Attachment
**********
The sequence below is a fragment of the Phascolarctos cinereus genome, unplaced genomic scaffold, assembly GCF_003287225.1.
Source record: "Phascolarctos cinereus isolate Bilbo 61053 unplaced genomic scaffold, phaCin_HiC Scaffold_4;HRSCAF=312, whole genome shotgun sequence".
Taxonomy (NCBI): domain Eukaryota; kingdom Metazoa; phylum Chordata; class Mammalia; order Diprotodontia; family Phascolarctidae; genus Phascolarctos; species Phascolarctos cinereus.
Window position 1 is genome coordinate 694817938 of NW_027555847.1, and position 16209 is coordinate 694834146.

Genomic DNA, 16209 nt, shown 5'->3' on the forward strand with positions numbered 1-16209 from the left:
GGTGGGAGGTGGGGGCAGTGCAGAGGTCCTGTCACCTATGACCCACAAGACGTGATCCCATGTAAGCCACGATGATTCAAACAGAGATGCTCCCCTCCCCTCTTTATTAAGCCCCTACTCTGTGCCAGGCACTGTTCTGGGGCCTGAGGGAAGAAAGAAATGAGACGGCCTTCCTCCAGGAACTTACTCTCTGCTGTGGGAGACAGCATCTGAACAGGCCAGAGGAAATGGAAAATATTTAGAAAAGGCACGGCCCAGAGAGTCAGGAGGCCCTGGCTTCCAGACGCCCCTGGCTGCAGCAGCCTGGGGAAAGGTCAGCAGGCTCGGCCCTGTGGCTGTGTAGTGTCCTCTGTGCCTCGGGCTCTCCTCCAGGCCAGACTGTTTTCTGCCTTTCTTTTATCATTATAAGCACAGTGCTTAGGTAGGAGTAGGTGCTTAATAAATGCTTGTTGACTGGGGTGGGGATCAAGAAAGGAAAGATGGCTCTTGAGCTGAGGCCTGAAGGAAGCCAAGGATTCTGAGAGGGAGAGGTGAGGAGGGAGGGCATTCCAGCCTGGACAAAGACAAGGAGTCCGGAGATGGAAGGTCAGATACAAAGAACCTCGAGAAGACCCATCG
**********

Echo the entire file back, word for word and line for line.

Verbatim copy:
The sequence below is a fragment of the Phascolarctos cinereus genome, unplaced genomic scaffold, assembly GCF_003287225.1.
Source record: "Phascolarctos cinereus isolate Bilbo 61053 unplaced genomic scaffold, phaCin_HiC Scaffold_4;HRSCAF=312, whole genome shotgun sequence".
Taxonomy (NCBI): domain Eukaryota; kingdom Metazoa; phylum Chordata; class Mammalia; order Diprotodontia; family Phascolarctidae; genus Phascolarctos; species Phascolarctos cinereus.
Window position 1 is genome coordinate 694817938 of NW_027555847.1, and position 16209 is coordinate 694834146.

Genomic DNA, 16209 nt, shown 5'->3' on the forward strand with positions numbered 1-16209 from the left:
GGTGGGAGGTGGGGGCAGTGCAGAGGTCCTGTCACCTATGACCCACAAGACGTGATCCCATGTAAGCCACGATGATTCAAACAGAGATGCTCCCCTCCCCTCTTTATTAAGCCCCTACTCTGTGCCAGGCACTGTTCTGGGGCCTGAGGGAAGAAAGAAATGAGACGGCCTTCCTCCAGGAACTTACTCTCTGCTGTGGGAGACAGCATCTGAACAGGCCAGAGGAAATGGAAAATATTTAGAAAAGGCACGGCCCAGAGAGTCAGGAGGCCCTGGCTTCCAGACGCCCCTGGCTGCAGCAGCCTGGGGAAAGGTCAGCAGGCTCGGCCCTGTGGCTGTGTAGTGTCCTCTGTGCCTCGGGCTCTCCTCCAGGCCAGACTGTTTTCTGCCTTTCTTTTATCATTATAAGCACAGTGCTTAGGTAGGAGTAGGTGCTTAATAAATGCTTGTTGACTGGGGTGGGGATCAAGAAAGGAAAGATGGCTCTTGAGCTGAGGCCTGAAGGAAGCCAAGGATTCTGAGAGGGAGAGGTGAGGAGGGAGGGCATTCCAGCCTGGACAAAGACAAGGAGTCCGGAGATGGAAGGTCAGATACAAAGAACCTCGAGAAGACCCATCG